It depends on whether you attach event handlers or use the "Name" or "x:Name" attribute to access UI elements from code.
Nice pure MVVM application
First let's assume you have a nice pure MVVM application that uses binding and commands exclusively, so you aren't using named UI elements or code-behind event handlers. Good for you: You have a nice clean application architecture and I like you.
In that case all you need to do is create a temporary copy of your XAML file with the x:Class attribute removed, and call:
Ugly impure non-MVVM application
Now let's assume you used an element named with x:Name or Name from your code-behind (naughty, naughty, naughty!), or you attached an event handler using XAML (less naughty but not pure either). You don't have a nice clean architecture, but I still like you anyway.
In this case, Application.LoadComponent won't do the trick by itself because these settings require integration with the code-behind. You also need to find a way to invoke the BAML compiler.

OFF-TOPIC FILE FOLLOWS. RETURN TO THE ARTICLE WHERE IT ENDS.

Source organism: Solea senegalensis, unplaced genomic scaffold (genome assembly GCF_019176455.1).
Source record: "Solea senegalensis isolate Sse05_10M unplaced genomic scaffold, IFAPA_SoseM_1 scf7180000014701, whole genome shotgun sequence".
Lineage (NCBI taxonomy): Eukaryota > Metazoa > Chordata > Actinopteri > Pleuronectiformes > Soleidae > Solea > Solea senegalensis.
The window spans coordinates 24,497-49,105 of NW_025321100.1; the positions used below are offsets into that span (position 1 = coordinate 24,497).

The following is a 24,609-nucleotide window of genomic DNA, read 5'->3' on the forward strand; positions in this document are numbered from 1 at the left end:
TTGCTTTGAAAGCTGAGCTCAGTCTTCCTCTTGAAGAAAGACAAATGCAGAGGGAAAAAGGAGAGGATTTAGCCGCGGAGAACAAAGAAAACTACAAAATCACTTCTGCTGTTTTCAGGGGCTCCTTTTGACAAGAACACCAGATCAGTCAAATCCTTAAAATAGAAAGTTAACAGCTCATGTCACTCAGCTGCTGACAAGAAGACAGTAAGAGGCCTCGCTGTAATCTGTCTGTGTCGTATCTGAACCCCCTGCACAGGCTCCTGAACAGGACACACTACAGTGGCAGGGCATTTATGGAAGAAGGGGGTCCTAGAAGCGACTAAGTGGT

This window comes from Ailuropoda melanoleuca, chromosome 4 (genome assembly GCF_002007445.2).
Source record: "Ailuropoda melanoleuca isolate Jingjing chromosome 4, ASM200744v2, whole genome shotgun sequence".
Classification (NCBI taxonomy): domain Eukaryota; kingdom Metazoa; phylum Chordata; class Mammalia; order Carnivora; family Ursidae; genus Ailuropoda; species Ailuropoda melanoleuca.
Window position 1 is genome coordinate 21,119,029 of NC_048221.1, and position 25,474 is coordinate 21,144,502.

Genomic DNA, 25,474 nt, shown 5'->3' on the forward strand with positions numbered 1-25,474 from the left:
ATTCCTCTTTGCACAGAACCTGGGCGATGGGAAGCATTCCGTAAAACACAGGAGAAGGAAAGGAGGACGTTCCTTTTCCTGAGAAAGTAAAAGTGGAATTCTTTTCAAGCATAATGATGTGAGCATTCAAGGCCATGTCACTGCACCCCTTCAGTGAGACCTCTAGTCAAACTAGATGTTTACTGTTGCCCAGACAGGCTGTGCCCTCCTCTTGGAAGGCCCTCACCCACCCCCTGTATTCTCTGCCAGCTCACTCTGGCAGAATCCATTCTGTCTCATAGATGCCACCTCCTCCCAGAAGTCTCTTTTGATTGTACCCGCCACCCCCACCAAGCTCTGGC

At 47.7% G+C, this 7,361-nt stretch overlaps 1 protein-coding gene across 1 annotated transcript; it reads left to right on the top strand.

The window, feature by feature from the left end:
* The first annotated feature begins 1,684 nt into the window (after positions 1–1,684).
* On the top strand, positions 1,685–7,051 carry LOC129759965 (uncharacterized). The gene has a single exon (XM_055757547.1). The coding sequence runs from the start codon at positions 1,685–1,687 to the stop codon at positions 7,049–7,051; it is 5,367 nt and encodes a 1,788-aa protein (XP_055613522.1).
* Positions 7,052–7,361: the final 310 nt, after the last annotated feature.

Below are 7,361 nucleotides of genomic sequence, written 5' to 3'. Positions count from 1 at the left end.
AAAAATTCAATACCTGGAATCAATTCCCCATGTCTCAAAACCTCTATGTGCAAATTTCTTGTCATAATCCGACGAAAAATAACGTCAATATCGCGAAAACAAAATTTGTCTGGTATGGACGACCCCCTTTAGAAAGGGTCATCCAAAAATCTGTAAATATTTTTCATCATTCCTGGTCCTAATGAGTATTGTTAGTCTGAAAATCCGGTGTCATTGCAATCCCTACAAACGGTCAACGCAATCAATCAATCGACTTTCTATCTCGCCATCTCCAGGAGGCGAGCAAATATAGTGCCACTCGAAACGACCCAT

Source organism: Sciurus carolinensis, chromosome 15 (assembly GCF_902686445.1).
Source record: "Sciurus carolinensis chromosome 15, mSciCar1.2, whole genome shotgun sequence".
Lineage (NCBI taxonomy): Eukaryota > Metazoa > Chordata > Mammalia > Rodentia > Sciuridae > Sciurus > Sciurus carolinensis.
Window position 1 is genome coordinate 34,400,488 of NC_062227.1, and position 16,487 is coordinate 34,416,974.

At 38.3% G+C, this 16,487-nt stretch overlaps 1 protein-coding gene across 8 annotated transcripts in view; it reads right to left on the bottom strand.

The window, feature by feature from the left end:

Since the code-behind integration is already compiled into your Page or UserControl subclass, there are some restrictions:
- You cannot add, remove, or change the sequence of event handler assignments
- You cannot change the names or sequences of named elements or add more named elements
If you abide by these rules, in general the generated code that is incorporated into your class will not change, therefore you can load the new XAML file into a running application without breaking anything.
The procedure is:
- Compile the XAML file to BAML either by A) building the containing project, B) creating a temporary project and compiling that, or C) directly calling the markup compiler tasks in PresentationBuildTasks.
- Use Application.LoadComponent to load the BAML file just as you did for the edited XAML file in the pure solution.
In a compiled .csproj project, any compiled BAML files will be found under the obj/debug or obj/release directory with an extension of .baml. If you call the markup compiler task directly you can decide on the output location.
What is a BAML file?
For those who don't know, BAML is basically a compressed and optimized binary form of XAML, and is the way your XAML is stored inside your .exe or .dll. It also has capabilities for linking directly to generated code, which XAML does not have.